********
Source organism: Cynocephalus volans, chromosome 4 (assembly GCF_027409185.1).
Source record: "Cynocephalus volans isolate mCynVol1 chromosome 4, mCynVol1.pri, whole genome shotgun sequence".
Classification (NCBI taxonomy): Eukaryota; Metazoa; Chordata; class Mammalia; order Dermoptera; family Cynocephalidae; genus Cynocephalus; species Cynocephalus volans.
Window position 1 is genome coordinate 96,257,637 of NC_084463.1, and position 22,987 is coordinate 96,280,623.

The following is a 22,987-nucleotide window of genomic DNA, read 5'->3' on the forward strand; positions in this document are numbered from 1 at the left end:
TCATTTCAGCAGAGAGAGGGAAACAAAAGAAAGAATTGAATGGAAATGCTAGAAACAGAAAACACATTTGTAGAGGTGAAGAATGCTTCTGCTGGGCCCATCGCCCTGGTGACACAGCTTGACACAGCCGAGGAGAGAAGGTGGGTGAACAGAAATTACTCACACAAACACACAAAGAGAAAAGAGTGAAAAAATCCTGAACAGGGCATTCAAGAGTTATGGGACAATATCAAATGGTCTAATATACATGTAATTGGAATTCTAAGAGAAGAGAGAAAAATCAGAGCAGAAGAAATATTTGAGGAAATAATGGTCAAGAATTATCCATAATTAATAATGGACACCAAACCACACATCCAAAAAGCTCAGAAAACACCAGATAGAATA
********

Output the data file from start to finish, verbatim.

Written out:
Source organism: Cynocephalus volans, chromosome 4 (assembly GCF_027409185.1).
Source record: "Cynocephalus volans isolate mCynVol1 chromosome 4, mCynVol1.pri, whole genome shotgun sequence".
Classification (NCBI taxonomy): Eukaryota; Metazoa; Chordata; class Mammalia; order Dermoptera; family Cynocephalidae; genus Cynocephalus; species Cynocephalus volans.
Window position 1 is genome coordinate 96,257,637 of NC_084463.1, and position 22,987 is coordinate 96,280,623.

The following is a 22,987-nucleotide window of genomic DNA, read 5'->3' on the forward strand; positions in this document are numbered from 1 at the left end:
TCATTTCAGCAGAGAGAGGGAAACAAAAGAAAGAATTGAATGGAAATGCTAGAAACAGAAAACACATTTGTAGAGGTGAAGAATGCTTCTGCTGGGCCCATCGCCCTGGTGACACAGCTTGACACAGCCGAGGAGAGAAGGTGGGTGAACAGAAATTACTCACACAAACACACAAAGAGAAAAGAGTGAAAAAATCCTGAACAGGGCATTCAAGAGTTATGGGACAATATCAAATGGTCTAATATACATGTAATTGGAATTCTAAGAGAAGAGAGAAAAATCAGAGCAGAAGAAATATTTGAGGAAATAATGGTCAAGAATTATCCATAATTAATAATGGACACCAAACCACACATCCAAAAAGCTCAGAAAACACCAGATAGAATA